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The Saffron Book

The British in India had no strategic policy of divide and rule. If they had they would not have brought the presidencies together under the Governor General. They would have had a separate viceroy for the princely


49. Myth of Divide and Rule

Dear Kaul
The Hindu elite often practices double standards. We uproot statues and Indianise the names of cities the British founded and of the streets or parks they laid. We are proud of the beauty and architecture of theVictoria Memorial at Kolkata. And to show it to the visitors, we floodlight it on most evenings. The man who conceived the idea of the Memorial was Lord Curzon whose larger than life statue, therefore, stood opposite the main entrance. Believe it or not, Lord Curzon was, over a decade ago, summarily uprooted and replaced with, of all people, a slim young Sri Aurobindo. What is the earthly connection between our revolutionary turned sage and the Memorial to QueenVictoria?

All this kind of thing has been done in the name of patriotism.Several pseudo nationalists argue by saying that the colonial exploiters should be shown their place. The white man was a foreigner. But then was not Zahiruddin Muhammad Babar a foreigner in 1526 or 1528 A.D.? He died long before he could be deemed to have domiciled in Agra. Yet, his desecration of the Ramjanmabhoomi temple is not considered the perpetration of a foreigner. Incidentally, as per his wishes, Babar's embalmed body was transported home all the way to Farghana in Central Asia. His tomb is still there and Mrs. Indira Gandhiis reported to have visited it when she was prime minister.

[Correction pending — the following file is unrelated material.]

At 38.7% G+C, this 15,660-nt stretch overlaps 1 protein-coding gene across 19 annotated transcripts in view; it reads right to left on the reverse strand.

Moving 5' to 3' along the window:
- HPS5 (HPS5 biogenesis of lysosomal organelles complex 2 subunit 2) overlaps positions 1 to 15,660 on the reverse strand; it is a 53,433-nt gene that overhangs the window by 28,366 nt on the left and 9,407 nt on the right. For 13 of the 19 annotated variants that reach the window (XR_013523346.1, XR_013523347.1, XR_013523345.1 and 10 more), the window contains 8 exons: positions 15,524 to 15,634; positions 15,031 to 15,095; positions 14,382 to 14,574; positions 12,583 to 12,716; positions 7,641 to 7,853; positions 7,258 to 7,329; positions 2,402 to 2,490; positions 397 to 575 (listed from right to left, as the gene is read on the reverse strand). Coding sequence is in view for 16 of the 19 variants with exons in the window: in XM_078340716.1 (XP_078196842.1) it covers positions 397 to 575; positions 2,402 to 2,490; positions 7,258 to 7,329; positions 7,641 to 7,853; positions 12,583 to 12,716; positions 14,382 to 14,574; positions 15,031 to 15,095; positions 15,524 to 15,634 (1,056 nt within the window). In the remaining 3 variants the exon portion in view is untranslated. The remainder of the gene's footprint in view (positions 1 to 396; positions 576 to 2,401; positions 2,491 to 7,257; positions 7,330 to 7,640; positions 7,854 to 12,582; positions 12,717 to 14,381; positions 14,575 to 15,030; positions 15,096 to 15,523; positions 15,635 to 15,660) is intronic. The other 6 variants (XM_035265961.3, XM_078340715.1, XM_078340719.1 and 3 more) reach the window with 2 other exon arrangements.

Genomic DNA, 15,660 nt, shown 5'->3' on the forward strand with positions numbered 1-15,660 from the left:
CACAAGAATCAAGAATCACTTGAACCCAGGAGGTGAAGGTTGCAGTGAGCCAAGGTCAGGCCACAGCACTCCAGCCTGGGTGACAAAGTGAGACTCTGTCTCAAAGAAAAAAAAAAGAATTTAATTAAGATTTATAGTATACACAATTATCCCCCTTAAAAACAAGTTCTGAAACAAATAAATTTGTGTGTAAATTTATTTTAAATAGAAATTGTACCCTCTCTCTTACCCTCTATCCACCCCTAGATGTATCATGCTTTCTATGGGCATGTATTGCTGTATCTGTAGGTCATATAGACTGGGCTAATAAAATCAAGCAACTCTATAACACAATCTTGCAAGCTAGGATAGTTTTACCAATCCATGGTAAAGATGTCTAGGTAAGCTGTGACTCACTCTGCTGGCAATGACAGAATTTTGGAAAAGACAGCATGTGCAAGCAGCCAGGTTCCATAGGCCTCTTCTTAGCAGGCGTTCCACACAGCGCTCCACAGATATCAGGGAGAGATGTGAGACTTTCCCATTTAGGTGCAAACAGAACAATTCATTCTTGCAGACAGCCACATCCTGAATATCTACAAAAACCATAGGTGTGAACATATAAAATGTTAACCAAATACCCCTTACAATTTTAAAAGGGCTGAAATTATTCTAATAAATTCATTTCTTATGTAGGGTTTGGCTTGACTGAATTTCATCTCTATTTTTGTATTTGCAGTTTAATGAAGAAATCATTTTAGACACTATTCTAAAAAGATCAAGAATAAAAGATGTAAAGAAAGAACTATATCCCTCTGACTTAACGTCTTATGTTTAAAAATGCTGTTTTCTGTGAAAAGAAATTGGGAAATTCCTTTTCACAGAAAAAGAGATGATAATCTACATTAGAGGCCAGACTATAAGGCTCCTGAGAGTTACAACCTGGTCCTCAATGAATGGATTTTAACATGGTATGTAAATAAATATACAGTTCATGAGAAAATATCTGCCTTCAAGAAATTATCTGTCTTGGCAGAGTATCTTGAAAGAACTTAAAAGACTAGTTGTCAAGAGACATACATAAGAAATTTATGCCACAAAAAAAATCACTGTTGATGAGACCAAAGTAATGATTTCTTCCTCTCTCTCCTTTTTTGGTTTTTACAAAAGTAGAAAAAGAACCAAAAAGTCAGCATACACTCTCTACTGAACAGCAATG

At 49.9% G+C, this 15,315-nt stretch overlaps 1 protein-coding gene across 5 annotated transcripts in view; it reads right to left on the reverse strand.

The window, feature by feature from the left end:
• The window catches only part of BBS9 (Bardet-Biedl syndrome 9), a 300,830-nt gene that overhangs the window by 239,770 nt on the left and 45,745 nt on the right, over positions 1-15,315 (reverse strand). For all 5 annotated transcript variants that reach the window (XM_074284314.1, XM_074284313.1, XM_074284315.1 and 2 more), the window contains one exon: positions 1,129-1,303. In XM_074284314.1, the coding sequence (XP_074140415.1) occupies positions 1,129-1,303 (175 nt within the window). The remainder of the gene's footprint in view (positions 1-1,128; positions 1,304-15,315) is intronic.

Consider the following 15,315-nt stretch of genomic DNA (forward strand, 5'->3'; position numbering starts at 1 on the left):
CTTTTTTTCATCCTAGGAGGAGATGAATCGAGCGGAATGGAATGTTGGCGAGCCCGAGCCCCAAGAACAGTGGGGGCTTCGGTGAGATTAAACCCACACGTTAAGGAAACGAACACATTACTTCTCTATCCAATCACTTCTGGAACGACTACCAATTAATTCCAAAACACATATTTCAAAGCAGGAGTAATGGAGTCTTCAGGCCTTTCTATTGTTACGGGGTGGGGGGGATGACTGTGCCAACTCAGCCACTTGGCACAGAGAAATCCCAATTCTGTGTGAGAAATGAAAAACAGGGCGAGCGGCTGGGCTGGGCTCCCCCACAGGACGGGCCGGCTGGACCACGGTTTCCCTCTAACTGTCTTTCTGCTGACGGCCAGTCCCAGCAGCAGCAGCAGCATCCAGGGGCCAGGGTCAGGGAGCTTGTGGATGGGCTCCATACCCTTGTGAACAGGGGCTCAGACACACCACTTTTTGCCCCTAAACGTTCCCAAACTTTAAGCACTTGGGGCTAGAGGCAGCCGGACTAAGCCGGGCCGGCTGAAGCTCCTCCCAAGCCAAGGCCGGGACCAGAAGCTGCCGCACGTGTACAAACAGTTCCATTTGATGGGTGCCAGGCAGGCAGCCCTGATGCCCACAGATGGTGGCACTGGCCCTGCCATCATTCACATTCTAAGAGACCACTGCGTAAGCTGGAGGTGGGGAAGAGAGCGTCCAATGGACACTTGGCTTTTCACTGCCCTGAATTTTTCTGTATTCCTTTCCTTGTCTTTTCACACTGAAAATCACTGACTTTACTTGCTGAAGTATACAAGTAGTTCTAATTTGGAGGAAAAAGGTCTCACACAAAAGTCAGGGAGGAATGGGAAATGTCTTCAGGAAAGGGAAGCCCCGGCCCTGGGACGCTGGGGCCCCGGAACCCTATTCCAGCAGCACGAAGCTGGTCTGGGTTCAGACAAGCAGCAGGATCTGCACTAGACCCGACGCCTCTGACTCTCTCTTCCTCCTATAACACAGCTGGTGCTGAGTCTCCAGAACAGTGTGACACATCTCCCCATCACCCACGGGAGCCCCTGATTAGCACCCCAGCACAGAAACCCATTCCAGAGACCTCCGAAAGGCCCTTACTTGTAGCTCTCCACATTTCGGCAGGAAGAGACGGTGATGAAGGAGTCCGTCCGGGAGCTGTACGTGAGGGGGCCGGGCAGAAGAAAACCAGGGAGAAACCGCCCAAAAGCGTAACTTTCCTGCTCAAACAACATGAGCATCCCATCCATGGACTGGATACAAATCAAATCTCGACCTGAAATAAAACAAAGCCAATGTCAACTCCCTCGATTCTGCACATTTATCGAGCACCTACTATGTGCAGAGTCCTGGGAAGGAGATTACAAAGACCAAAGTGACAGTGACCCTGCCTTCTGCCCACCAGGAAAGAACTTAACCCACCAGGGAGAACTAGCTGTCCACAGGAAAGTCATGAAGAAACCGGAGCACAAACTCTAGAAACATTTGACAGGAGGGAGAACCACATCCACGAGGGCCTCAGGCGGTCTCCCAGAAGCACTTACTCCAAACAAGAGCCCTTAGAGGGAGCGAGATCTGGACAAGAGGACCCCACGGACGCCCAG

Going further back, how can Sultan Muhammad Ghauri not be considered a foreigner? I cannot see how I can accept Alauddin Khilji as an Imlian either. Go further back and think of Sultan Mahmud Ghazni,who was quite clear that he was only a visit in robber iconoclast. How could he possibly be one of us? Yet, we are prepared to do nothing to repair the damage done to our pride in the crime of the iconoclast. In any case, surely a criminal is a criminal, no matter where he is born and in which country he died. To that extent, Aurangzeb's crimes are no smaller than those of Mahmut Ghazni.

Another argument used is that the desecration of temples took place long ago. Is there any point in going back in time? The very same leaders protest against the discrimination of dalits for centuries. Fair enough. The fundamental difference between man and animal is that the former has not only an individual memory but also collective one. If old times do not matter, why do the same leaders read history and quote from the annals?

By contrast, what did the British do? A serious allegation against them is that they indulged in a policy of divide and rule, as if before the advent of the British, the Hindus and the Muslims were one united people bound by friendship. We must face the fact that that was not the case. Except during the reigns of Akbar, Jehangir and Shah Jahan all non-Muslims had to pay jaziya. This vexatious levy was hardly a sign of friendship. So long as we keep cherishing such myths, we are not going to achieve true friendship and become a united people.

Let us have a look at some facts. It was never a serious British policy to build, consolidate and retain the Indian empire by a strategy of divide and rule. Had it been so, the map of the subcontinent would have been different from the beginning of the British era and would have been altered from time to time to suit the strategy.